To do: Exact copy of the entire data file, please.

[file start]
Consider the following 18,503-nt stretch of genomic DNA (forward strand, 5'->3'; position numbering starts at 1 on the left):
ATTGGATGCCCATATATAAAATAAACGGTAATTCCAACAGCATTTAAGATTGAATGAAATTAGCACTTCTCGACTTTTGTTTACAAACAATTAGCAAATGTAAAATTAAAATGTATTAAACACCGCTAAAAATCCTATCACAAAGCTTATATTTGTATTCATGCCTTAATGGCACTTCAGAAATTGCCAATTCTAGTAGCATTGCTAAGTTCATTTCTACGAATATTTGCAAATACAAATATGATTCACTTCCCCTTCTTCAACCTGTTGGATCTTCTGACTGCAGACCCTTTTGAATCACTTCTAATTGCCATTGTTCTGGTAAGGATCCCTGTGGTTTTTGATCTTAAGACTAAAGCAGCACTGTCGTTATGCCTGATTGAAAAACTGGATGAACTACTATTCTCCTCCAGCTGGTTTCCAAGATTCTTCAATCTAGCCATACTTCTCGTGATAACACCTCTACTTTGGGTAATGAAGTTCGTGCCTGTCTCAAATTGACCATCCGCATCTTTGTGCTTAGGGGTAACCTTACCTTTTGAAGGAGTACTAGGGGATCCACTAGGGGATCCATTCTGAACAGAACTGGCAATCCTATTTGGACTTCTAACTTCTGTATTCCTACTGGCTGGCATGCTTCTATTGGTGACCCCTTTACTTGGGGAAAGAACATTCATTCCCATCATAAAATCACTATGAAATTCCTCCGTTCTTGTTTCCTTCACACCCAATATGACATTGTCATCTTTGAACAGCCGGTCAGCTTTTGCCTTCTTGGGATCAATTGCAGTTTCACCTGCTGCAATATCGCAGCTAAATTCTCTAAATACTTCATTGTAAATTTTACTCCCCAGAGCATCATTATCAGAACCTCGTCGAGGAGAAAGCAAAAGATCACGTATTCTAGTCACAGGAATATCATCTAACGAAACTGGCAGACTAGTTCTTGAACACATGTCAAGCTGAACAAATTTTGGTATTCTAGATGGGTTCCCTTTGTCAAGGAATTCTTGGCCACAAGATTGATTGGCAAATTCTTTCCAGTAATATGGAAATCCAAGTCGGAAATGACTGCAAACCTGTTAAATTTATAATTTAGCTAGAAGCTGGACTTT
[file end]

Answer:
Consider the following 18,503-nt stretch of genomic DNA (forward strand, 5'->3'; position numbering starts at 1 on the left):
ATTGGATGCCCATATATAAAATAAACGGTAATTCCAACAGCATTTAAGATTGAATGAAATTAGCACTTCTCGACTTTTGTTTACAAACAATTAGCAAATGTAAAATTAAAATGTATTAAACACCGCTAAAAATCCTATCACAAAGCTTATATTTGTATTCATGCCTTAATGGCACTTCAGAAATTGCCAATTCTAGTAGCATTGCTAAGTTCATTTCTACGAATATTTGCAAATACAAATATGATTCACTTCCCCTTCTTCAACCTGTTGGATCTTCTGACTGCAGACCCTTTTGAATCACTTCTAATTGCCATTGTTCTGGTAAGGATCCCTGTGGTTTTTGATCTTAAGACTAAAGCAGCACTGTCGTTATGCCTGATTGAAAAACTGGATGAACTACTATTCTCCTCCAGCTGGTTTCCAAGATTCTTCAATCTAGCCATACTTCTCGTGATAACACCTCTACTTTGGGTAATGAAGTTCGTGCCTGTCTCAAATTGACCATCCGCATCTTTGTGCTTAGGGGTAACCTTACCTTTTGAAGGAGTACTAGGGGATCCACTAGGGGATCCATTCTGAACAGAACTGGCAATCCTATTTGGACTTCTAACTTCTGTATTCCTACTGGCTGGCATGCTTCTATTGGTGACCCCTTTACTTGGGGAAAGAACATTCATTCCCATCATAAAATCACTATGAAATTCCTCCGTTCTTGTTTCCTTCACACCCAATATGACATTGTCATCTTTGAACAGCCGGTCAGCTTTTGCCTTCTTGGGATCAATTGCAGTTTCACCTGCTGCAATATCGCAGCTAAATTCTCTAAATACTTCATTGTAAATTTTACTCCCCAGAGCATCATTATCAGAACCTCGTCGAGGAGAAAGCAAAAGATCACGTATTCTAGTCACAGGAATATCATCTAACGAAACTGGCAGACTAGTTCTTGAACACATGTCAAGCTGAACAAATTTTGGTATTCTAGATGGGTTCCCTTTGTCAAGGAATTCTTGGCCACAAGATTGATTGGCAAATTCTTTCCAGTAATATGGAAATCCAAGTCGGAAATGACTGCAAACCTGTTAAATTTATAATTTAGCTAGAAGCTGGACTTT